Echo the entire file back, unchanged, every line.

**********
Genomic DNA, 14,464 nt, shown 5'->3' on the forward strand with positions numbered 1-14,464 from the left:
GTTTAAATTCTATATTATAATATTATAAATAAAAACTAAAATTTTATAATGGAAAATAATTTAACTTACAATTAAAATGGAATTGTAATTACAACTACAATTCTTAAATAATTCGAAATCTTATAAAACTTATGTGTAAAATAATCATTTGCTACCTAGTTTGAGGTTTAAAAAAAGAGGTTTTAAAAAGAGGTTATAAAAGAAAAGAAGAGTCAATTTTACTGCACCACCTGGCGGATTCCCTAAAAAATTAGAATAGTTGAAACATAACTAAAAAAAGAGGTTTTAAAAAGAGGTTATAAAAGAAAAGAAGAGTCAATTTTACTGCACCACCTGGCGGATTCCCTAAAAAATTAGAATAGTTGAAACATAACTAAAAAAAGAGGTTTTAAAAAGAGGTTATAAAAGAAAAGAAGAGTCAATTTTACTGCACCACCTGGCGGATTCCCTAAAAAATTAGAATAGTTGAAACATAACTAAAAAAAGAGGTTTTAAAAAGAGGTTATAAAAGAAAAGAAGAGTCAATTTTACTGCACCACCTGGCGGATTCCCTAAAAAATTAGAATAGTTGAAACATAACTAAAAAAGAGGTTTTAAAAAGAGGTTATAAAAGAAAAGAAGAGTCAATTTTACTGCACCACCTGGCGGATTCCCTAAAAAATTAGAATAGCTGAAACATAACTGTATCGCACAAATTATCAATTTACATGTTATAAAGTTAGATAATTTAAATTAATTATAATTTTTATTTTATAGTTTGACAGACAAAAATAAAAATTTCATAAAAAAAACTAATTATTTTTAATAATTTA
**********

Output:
Genomic DNA, 14,464 nt, shown 5'->3' on the forward strand with positions numbered 1-14,464 from the left:
GTTTAAATTCTATATTATAATATTATAAATAAAAACTAAAATTTTATAATGGAAAATAATTTAACTTACAATTAAAATGGAATTGTAATTACAACTACAATTCTTAAATAATTCGAAATCTTATAAAACTTATGTGTAAAATAATCATTTGCTACCTAGTTTGAGGTTTAAAAAAAGAGGTTTTAAAAAGAGGTTATAAAAGAAAAGAAGAGTCAATTTTACTGCACCACCTGGCGGATTCCCTAAAAAATTAGAATAGTTGAAACATAACTAAAAAAAGAGGTTTTAAAAAGAGGTTATAAAAGAAAAGAAGAGTCAATTTTACTGCACCACCTGGCGGATTCCCTAAAAAATTAGAATAGTTGAAACATAACTAAAAAAAGAGGTTTTAAAAAGAGGTTATAAAAGAAAAGAAGAGTCAATTTTACTGCACCACCTGGCGGATTCCCTAAAAAATTAGAATAGTTGAAACATAACTAAAAAAAGAGGTTTTAAAAAGAGGTTATAAAAGAAAAGAAGAGTCAATTTTACTGCACCACCTGGCGGATTCCCTAAAAAATTAGAATAGTTGAAACATAACTAAAAAAGAGGTTTTAAAAAGAGGTTATAAAAGAAAAGAAGAGTCAATTTTACTGCACCACCTGGCGGATTCCCTAAAAAATTAGAATAGCTGAAACATAACTGTATCGCACAAATTATCAATTTACATGTTATAAAGTTAGATAATTTAAATTAATTATAATTTTTATTTTATAGTTTGACAGACAAAAATAAAAATTTCATAAAAAAAACTAATTATTTTTAATAATTTA